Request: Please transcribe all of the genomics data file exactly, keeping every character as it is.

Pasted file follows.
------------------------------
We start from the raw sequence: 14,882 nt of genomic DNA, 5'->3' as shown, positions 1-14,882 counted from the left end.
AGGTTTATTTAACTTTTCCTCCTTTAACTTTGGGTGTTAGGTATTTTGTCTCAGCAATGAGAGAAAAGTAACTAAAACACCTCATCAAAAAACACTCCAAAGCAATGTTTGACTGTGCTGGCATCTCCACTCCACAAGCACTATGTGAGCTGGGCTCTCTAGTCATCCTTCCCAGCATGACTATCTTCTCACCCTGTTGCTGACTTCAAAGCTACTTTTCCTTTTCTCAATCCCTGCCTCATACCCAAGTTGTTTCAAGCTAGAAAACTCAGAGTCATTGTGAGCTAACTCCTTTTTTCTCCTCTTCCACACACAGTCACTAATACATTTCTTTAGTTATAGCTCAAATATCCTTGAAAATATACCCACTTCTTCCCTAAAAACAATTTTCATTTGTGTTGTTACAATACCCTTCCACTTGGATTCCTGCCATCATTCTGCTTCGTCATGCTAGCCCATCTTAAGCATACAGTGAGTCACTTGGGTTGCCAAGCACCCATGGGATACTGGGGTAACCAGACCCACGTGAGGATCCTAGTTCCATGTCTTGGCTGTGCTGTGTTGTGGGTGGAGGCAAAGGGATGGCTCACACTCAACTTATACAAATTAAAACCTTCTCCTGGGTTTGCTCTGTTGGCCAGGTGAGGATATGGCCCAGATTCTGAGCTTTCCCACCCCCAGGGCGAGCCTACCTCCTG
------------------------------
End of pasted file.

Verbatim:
We start from the raw sequence: 14,882 nt of genomic DNA, 5'->3' as shown, positions 1-14,882 counted from the left end.
AGGTTTATTTAACTTTTCCTCCTTTAACTTTGGGTGTTAGGTATTTTGTCTCAGCAATGAGAGAAAAGTAACTAAAACACCTCATCAAAAAACACTCCAAAGCAATGTTTGACTGTGCTGGCATCTCCACTCCACAAGCACTATGTGAGCTGGGCTCTCTAGTCATCCTTCCCAGCATGACTATCTTCTCACCCTGTTGCTGACTTCAAAGCTACTTTTCCTTTTCTCAATCCCTGCCTCATACCCAAGTTGTTTCAAGCTAGAAAACTCAGAGTCATTGTGAGCTAACTCCTTTTTTCTCCTCTTCCACACACAGTCACTAATACATTTCTTTAGTTATAGCTCAAATATCCTTGAAAATATACCCACTTCTTCCCTAAAAACAATTTTCATTTGTGTTGTTACAATACCCTTCCACTTGGATTCCTGCCATCATTCTGCTTCGTCATGCTAGCCCATCTTAAGCATACAGTGAGTCACTTGGGTTGCCAAGCACCCATGGGATACTGGGGTAACCAGACCCACGTGAGGATCCTAGTTCCATGTCTTGGCTGTGCTGTGTTGTGGGTGGAGGCAAAGGGATGGCTCACACTCAACTTATACAAATTAAAACCTTCTCCTGGGTTTGCTCTGTTGGCCAGGTGAGGATATGGCCCAGATTCTGAGCTTTCCCACCCCCAGGGCGAGCCTACCTCCTG